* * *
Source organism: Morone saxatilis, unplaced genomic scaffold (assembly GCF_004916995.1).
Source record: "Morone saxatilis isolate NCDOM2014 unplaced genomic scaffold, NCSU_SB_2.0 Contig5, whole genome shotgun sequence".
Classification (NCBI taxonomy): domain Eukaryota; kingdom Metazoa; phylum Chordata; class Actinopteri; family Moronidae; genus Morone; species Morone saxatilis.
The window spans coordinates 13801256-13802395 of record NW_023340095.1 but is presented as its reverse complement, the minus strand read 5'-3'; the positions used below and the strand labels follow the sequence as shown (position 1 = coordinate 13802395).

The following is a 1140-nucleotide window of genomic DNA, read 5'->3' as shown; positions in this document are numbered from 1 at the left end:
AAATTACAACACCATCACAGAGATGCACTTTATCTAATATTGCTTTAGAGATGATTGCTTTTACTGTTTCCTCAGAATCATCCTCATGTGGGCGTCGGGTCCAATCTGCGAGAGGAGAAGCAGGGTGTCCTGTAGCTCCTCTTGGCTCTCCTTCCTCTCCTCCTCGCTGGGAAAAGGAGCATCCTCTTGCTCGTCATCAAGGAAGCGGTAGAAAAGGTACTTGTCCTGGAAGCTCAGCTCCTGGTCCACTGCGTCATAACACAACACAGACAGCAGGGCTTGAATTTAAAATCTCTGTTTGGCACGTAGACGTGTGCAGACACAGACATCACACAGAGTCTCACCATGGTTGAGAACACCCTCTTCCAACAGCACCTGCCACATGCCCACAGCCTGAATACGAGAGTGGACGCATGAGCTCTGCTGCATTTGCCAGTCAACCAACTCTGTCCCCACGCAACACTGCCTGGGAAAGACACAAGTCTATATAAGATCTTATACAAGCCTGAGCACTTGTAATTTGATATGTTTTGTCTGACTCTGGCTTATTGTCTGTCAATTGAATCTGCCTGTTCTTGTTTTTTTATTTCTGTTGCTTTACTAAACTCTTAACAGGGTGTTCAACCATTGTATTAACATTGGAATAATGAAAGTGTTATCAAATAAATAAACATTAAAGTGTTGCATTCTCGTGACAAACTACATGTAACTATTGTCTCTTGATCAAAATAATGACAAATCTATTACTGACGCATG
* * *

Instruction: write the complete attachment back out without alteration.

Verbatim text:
Source organism: Morone saxatilis, unplaced genomic scaffold (assembly GCF_004916995.1).
Source record: "Morone saxatilis isolate NCDOM2014 unplaced genomic scaffold, NCSU_SB_2.0 Contig5, whole genome shotgun sequence".
Classification (NCBI taxonomy): domain Eukaryota; kingdom Metazoa; phylum Chordata; class Actinopteri; family Moronidae; genus Morone; species Morone saxatilis.
The window spans coordinates 13801256-13802395 of record NW_023340095.1 but is presented as its reverse complement, the minus strand read 5'-3'; the positions used below and the strand labels follow the sequence as shown (position 1 = coordinate 13802395).

The following is a 1140-nucleotide window of genomic DNA, read 5'->3' as shown; positions in this document are numbered from 1 at the left end:
AAATTACAACACCATCACAGAGATGCACTTTATCTAATATTGCTTTAGAGATGATTGCTTTTACTGTTTCCTCAGAATCATCCTCATGTGGGCGTCGGGTCCAATCTGCGAGAGGAGAAGCAGGGTGTCCTGTAGCTCCTCTTGGCTCTCCTTCCTCTCCTCCTCGCTGGGAAAAGGAGCATCCTCTTGCTCGTCATCAAGGAAGCGGTAGAAAAGGTACTTGTCCTGGAAGCTCAGCTCCTGGTCCACTGCGTCATAACACAACACAGACAGCAGGGCTTGAATTTAAAATCTCTGTTTGGCACGTAGACGTGTGCAGACACAGACATCACACAGAGTCTCACCATGGTTGAGAACACCCTCTTCCAACAGCACCTGCCACATGCCCACAGCCTGAATACGAGAGTGGACGCATGAGCTCTGCTGCATTTGCCAGTCAACCAACTCTGTCCCCACGCAACACTGCCTGGGAAAGACACAAGTCTATATAAGATCTTATACAAGCCTGAGCACTTGTAATTTGATATGTTTTGTCTGACTCTGGCTTATTGTCTGTCAATTGAATCTGCCTGTTCTTGTTTTTTTATTTCTGTTGCTTTACTAAACTCTTAACAGGGTGTTCAACCATTGTATTAACATTGGAATAATGAAAGTGTTATCAAATAAATAAACATTAAAGTGTTGCATTCTCGTGACAAACTACATGTAACTATTGTCTCTTGATCAAAATAATGACAAATCTATTACTGACGCATG